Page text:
In the wake of the deadly shooting at Pittsburgh’s Tree of Life synagogue on Oct. 27, the Centre for Israel and Jewish Affairs (CIJA) said that while there is “no information whatsoever to suggest an elevated threat to Jewish communities in Canada,” it has confirmed that police have increased their presence and boosted patrols near Jewish facilities across the country.
In a tweet, CIJA said that both Toronto police and York Regional Police “have confirmed to us that they have directed front-line units to increase presence around Jewish facilities.”
Canadian law enforcement reacted “quickly and decisively” following the Pittsburgh shooting, “and for that we are grateful,” CIJA said in an Oct. 27 statement.
In partnership with Jewish federations across Canada, CIJA said it will be “in ongoing contact with synagogues, schools, Jewish community centres and other community institutions, to ensure they are updated. If anything should change, we will inform the community.”
Toronto Police Chief Mark Saunders said the force will “continue to monitor the situation and have made adjustments to local security,” tweeting that the police “stands with our Jewish community condemning the senseless violence against those in Pittsburgh.”
Toronto Police Services spokesperson Jenifferjit Sidhu sounded the same reassurances, telling The CJN that the force is making “the appropriate adjustments to our operations, in order to mitigate the potential risks to public safety.”
This includes “working with our local public- and private-sector partners, to use all of the resources available to us,” she said.
In York Region, a spokesman said over the weekend that the police force is increasing its presence and visibility “in all places of worship for the foreseeable future. We have no information that there is any type of threat; this is a proactive measure.”
Following the tragedy in Pittsburgh, York Regional Police went to all synagogues in the region and other institutions, “to check in, and we have increased our patrols in those areas, Const. Laura Nicolle told The CJN Monday morning.
The Friends of Simon Wiesenthal Center said it spoke with police and authorities across Canada. “We asked them to immediately raise their level of vigilance around Jewish institutions and synagogues,” the organization said in a statement. “Police were immediately responsive and proactive and will continue supporting our community, as always.”
In the coming days and weeks, Jewish institutions “must increase awareness levels and security, as deemed necessary,” it added.
Across the country, Jewish facilities are reviewing their security arrangements with police and private contractors.
A spokesman for the Vancouver Police Department told CTV News that the force was in contact with the city’s Jewish federation and would “continue to liaise with the community and offer support.”
Ezra Shanken, CEO of the Jewish Federation of Greater Vancouver, told Global News that he wants local Jews to know “that there are no credible threats to this community.”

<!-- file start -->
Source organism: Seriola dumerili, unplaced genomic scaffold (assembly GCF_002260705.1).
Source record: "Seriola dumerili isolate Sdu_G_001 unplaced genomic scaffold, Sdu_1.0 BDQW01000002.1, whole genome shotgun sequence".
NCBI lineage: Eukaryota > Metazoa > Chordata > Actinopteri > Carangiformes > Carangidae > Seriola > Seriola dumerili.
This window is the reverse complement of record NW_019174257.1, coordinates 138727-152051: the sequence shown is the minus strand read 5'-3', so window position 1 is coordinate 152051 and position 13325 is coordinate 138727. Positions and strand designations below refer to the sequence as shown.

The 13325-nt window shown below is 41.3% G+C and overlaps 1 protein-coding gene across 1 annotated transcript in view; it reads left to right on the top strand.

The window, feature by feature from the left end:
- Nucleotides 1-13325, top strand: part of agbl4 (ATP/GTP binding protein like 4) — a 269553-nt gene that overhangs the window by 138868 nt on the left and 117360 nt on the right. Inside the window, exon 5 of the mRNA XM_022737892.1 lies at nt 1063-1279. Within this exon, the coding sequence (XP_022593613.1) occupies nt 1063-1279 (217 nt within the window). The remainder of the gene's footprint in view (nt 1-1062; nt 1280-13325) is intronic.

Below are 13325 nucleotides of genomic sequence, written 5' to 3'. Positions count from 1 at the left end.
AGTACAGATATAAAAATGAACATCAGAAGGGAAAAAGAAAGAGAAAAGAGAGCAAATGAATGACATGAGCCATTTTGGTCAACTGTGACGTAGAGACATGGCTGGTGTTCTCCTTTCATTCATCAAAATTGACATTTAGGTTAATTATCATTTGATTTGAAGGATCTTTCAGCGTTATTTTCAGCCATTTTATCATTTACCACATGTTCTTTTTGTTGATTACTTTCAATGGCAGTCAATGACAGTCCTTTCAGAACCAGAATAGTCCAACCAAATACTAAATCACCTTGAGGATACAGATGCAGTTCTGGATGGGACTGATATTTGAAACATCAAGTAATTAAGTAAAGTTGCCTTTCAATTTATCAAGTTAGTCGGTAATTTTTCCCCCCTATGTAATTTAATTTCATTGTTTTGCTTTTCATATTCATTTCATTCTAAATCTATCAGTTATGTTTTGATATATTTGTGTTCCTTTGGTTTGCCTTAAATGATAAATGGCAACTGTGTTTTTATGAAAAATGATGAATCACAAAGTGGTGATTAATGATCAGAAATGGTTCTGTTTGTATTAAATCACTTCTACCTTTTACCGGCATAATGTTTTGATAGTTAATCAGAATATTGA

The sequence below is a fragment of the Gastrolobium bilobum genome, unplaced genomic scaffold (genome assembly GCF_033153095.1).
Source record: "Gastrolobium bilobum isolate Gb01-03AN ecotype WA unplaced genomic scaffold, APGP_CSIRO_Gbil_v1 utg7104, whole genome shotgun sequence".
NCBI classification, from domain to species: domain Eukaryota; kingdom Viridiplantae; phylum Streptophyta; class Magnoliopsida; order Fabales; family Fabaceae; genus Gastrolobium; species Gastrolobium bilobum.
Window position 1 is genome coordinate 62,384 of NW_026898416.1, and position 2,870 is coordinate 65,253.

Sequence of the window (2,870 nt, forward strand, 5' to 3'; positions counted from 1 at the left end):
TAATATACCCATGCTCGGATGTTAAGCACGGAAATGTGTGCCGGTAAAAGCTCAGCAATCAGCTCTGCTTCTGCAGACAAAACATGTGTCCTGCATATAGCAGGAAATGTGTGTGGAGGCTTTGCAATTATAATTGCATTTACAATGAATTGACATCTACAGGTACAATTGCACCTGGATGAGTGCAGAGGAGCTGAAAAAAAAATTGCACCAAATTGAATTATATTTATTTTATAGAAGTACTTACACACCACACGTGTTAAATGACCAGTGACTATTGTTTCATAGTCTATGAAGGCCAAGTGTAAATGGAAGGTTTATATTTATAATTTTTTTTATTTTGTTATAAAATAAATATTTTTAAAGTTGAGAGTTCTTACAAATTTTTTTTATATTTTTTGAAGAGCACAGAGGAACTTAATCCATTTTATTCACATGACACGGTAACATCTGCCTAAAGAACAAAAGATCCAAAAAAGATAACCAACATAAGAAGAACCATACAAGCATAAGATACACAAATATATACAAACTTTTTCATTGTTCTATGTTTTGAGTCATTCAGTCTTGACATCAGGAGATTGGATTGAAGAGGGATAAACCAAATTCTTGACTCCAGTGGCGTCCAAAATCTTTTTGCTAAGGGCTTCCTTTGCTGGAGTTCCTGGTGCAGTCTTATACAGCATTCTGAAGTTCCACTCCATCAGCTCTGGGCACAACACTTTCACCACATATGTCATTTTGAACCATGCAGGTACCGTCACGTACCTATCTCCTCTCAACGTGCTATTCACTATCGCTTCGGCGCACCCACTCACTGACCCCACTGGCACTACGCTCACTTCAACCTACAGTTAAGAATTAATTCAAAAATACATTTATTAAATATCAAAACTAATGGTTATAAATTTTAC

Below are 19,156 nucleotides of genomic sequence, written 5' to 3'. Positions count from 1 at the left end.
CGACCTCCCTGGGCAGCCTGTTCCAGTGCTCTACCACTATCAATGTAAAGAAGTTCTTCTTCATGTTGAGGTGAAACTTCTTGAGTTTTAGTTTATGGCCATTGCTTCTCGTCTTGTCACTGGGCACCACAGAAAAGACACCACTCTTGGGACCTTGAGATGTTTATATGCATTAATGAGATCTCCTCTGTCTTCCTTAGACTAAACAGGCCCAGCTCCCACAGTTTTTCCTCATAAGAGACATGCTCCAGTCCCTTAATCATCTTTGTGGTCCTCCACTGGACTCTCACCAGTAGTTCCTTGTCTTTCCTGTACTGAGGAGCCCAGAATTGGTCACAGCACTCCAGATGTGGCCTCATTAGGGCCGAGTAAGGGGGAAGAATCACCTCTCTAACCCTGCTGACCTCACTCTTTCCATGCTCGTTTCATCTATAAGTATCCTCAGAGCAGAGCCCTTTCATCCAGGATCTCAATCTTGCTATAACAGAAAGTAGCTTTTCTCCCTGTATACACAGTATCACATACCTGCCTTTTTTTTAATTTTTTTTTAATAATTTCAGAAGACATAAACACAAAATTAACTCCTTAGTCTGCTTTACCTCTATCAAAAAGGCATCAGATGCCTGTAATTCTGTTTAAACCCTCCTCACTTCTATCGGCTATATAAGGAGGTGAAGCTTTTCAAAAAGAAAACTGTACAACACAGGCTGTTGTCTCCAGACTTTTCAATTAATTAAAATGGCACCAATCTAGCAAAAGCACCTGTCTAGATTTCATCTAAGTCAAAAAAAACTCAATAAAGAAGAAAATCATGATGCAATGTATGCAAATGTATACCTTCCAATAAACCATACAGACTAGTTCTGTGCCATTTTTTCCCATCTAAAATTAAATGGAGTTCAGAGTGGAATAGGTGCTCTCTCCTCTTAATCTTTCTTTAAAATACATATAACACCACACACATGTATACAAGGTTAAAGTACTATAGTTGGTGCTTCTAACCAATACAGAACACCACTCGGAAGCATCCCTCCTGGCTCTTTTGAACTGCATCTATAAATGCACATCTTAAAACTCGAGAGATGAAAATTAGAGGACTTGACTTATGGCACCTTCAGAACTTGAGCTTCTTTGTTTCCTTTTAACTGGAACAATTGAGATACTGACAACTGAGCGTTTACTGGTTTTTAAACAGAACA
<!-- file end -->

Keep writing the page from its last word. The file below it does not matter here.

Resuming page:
Shanken said the region’s Jewish community has been working with the Vancouver Police Department and the RCMP for years, to ensure security at synagogues, and that protocols were put into place on the morning of the Pittsburgh attack.
“That went into action (the) morning when we heard what had happened, even though we know from our assessment that the threat in Canada is quite low right now,” Shanken told Global News. “But we still wanted to respond, and we responded very swiftly to ensure that people who were practicing their faith were protected.”
In Ottawa, police “have made patrols aware and we focus on vigilance,” Const. Chuck Benoit, a spokesperson for the Ottawa Police Service, told The CJN. “We’ve made all the officers aware of the ongoing situations around the synagogues.”
But he said there’s no intelligence to indicate a heightened threat to Jewish institutions in the city.
Following the Pittsburgh tragedy, Ryan Hartman, director of CIJA’s National Community Security Program, said he expressed the need to law enforcement across the country for heightened surveillance and monitoring as a precaution.
“In 99 per cent of cases, it was already done by law enforcement,” Hartman told The CJN. “As a matter of best practise, they did that anyway.”
Whether local federations and other institutions have staff acting as security, or hire private companies to do the job, they must ensure that lines of communication with law enforcement are open, Hartman advised.
Security at Jewish facilities is already “robust,” he said. “Now it’s a matter of taking the unfortunate lessons learned from this incident (in Pittsburgh) and ensuring that we can safeguard and mitigate that threat here at home.”
He’s encouraging all security policies and plans be reviewed “across the board,” and advised that rehearsals and drills be conducted.
Schools, summer camps and child care facilities already practice what to do in the event of an active shooter, or similar situation, Hartman said.
He also noted that the federal government’s Security Infrastructure Program provides funds to eligible institutions for measures such as lighting, alarms and surveillance systems.
Hartman counsels that Jewish institutions need to have “a security mindset. It’s being vigilant and understanding how we can prepare ourselves as average citizens (and) knowing your surroundings.
“We very much have to take that on board.”